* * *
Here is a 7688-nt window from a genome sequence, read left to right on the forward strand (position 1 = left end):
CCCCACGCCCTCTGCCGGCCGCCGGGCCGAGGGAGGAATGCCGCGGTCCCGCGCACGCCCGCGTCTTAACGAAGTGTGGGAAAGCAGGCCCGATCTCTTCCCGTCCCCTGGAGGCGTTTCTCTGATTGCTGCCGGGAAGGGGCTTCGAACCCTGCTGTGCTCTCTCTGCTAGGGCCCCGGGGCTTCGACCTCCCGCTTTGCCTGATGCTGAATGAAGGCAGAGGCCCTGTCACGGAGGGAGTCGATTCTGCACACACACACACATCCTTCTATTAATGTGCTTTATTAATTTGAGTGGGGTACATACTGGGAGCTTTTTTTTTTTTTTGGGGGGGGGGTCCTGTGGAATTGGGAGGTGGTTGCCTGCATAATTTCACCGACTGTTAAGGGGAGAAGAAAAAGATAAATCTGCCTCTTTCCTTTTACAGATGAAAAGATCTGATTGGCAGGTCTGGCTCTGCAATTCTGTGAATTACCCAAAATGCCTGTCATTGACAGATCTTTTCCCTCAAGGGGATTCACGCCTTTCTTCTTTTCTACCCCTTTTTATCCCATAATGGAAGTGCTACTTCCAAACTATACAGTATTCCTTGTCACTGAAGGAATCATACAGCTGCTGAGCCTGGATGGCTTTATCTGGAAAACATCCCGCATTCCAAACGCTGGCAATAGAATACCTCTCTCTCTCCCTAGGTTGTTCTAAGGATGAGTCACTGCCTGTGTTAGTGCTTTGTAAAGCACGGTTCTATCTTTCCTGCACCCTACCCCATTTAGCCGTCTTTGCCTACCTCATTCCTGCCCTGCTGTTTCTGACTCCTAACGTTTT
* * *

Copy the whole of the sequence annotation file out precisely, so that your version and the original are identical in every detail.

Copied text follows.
Here is a 7688-nt window from a genome sequence, read left to right on the forward strand (position 1 = left end):
CCCCACGCCCTCTGCCGGCCGCCGGGCCGAGGGAGGAATGCCGCGGTCCCGCGCACGCCCGCGTCTTAACGAAGTGTGGGAAAGCAGGCCCGATCTCTTCCCGTCCCCTGGAGGCGTTTCTCTGATTGCTGCCGGGAAGGGGCTTCGAACCCTGCTGTGCTCTCTCTGCTAGGGCCCCGGGGCTTCGACCTCCCGCTTTGCCTGATGCTGAATGAAGGCAGAGGCCCTGTCACGGAGGGAGTCGATTCTGCACACACACACACATCCTTCTATTAATGTGCTTTATTAATTTGAGTGGGGTACATACTGGGAGCTTTTTTTTTTTTTTGGGGGGGGGGTCCTGTGGAATTGGGAGGTGGTTGCCTGCATAATTTCACCGACTGTTAAGGGGAGAAGAAAAAGATAAATCTGCCTCTTTCCTTTTACAGATGAAAAGATCTGATTGGCAGGTCTGGCTCTGCAATTCTGTGAATTACCCAAAATGCCTGTCATTGACAGATCTTTTCCCTCAAGGGGATTCACGCCTTTCTTCTTTTCTACCCCTTTTTATCCCATAATGGAAGTGCTACTTCCAAACTATACAGTATTCCTTGTCACTGAAGGAATCATACAGCTGCTGAGCCTGGATGGCTTTATCTGGAAAACATCCCGCATTCCAAACGCTGGCAATAGAATACCTCTCTCTCTCCCTAGGTTGTTCTAAGGATGAGTCACTGCCTGTGTTAGTGCTTTGTAAAGCACGGTTCTATCTTTCCTGCACCCTACCCCATTTAGCCGTCTTTGCCTACCTCATTCCTGCCCTGCTGTTTCTGACTCCTAACGTTTT